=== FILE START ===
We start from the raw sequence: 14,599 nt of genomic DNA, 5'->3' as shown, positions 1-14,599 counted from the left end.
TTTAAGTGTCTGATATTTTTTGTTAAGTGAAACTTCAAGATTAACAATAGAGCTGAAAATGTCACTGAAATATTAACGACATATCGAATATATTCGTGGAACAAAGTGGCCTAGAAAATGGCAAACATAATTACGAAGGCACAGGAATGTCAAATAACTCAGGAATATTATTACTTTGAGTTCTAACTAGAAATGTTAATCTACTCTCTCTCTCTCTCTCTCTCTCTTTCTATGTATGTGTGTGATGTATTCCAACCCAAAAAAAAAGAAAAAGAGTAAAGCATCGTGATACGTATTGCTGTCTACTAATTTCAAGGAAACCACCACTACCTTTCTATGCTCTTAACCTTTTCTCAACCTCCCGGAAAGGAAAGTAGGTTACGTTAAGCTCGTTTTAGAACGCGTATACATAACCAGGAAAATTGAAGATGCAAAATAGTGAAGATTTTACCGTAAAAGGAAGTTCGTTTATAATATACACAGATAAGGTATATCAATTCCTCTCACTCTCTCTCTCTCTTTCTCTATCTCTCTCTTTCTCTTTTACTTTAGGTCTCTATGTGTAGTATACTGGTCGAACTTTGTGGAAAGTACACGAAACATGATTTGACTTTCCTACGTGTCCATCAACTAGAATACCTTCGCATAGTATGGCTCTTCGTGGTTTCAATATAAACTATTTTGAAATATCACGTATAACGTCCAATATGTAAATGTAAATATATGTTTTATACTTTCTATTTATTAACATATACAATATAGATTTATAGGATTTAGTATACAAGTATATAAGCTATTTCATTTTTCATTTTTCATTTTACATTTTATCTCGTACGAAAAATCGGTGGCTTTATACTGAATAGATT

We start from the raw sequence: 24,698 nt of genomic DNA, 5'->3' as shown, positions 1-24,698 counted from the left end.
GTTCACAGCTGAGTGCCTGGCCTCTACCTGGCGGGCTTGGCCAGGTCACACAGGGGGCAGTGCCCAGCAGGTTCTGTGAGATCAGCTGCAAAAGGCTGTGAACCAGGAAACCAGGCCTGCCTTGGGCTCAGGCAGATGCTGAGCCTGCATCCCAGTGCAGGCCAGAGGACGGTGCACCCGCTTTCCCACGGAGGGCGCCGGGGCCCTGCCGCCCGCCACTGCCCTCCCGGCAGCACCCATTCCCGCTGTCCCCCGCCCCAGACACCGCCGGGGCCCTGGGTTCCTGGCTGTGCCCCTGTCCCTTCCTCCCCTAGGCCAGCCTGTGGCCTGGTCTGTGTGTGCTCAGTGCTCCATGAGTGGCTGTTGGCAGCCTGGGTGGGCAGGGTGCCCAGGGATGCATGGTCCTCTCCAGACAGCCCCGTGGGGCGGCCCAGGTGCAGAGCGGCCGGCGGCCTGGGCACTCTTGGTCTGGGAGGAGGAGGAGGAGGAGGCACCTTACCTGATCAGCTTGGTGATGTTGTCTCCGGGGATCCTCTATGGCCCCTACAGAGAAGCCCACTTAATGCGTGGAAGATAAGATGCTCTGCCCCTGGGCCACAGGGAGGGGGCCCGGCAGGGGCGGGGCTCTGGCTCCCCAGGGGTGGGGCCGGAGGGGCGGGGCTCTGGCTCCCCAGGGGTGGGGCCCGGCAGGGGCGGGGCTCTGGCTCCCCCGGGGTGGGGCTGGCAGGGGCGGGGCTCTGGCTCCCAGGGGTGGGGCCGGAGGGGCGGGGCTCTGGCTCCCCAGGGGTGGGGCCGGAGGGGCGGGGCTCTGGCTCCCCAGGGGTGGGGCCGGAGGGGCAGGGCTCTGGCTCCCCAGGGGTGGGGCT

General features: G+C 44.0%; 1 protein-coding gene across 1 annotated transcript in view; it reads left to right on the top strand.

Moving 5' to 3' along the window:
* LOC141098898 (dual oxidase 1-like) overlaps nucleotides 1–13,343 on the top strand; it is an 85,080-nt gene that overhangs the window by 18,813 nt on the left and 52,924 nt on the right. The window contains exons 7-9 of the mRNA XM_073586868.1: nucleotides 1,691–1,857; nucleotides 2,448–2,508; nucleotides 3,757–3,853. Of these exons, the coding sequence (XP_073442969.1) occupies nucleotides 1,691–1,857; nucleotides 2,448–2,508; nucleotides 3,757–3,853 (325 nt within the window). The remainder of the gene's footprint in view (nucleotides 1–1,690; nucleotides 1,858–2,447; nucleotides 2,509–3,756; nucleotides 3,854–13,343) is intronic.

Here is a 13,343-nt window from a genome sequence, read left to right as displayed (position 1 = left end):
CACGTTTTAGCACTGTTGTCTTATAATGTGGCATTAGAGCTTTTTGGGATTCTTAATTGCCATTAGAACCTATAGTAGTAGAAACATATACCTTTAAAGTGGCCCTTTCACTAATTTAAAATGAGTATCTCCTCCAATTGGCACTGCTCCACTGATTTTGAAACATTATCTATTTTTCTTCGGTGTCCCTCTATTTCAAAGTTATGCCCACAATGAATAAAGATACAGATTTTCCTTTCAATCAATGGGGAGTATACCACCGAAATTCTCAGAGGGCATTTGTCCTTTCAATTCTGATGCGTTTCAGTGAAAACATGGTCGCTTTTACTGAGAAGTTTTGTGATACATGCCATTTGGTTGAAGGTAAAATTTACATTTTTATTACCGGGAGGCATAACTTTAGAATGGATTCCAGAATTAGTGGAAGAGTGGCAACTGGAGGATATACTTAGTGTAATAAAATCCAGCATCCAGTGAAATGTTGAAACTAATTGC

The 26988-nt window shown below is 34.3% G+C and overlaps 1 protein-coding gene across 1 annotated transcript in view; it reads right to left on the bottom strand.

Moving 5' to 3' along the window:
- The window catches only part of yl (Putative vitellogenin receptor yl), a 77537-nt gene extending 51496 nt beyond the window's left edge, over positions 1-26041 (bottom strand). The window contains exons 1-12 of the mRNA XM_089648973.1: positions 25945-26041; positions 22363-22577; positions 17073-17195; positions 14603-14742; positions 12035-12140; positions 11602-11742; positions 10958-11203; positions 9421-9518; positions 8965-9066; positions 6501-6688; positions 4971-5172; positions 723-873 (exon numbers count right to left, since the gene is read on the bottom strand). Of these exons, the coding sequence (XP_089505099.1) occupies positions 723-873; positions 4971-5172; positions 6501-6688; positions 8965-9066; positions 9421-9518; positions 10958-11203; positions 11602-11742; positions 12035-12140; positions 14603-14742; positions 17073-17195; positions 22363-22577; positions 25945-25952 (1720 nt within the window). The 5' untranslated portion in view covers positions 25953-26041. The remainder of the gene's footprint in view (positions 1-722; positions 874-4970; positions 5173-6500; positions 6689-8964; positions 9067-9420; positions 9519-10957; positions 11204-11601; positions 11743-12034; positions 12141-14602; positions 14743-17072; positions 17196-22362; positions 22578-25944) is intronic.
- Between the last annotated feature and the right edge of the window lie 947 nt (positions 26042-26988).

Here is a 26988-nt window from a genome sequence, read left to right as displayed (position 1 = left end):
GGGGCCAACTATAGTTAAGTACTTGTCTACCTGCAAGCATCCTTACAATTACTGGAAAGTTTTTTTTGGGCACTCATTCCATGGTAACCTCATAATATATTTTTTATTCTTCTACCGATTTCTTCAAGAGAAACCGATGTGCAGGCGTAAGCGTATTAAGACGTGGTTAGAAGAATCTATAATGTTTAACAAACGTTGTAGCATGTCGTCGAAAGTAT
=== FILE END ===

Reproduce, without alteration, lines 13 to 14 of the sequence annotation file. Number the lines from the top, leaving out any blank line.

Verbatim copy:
- Between the last annotated feature and the right edge of the window lie 947 nt (positions 26042-26988).

Here is a 26988-nt window from a genome sequence, read left to right as displayed (position 1 = left end):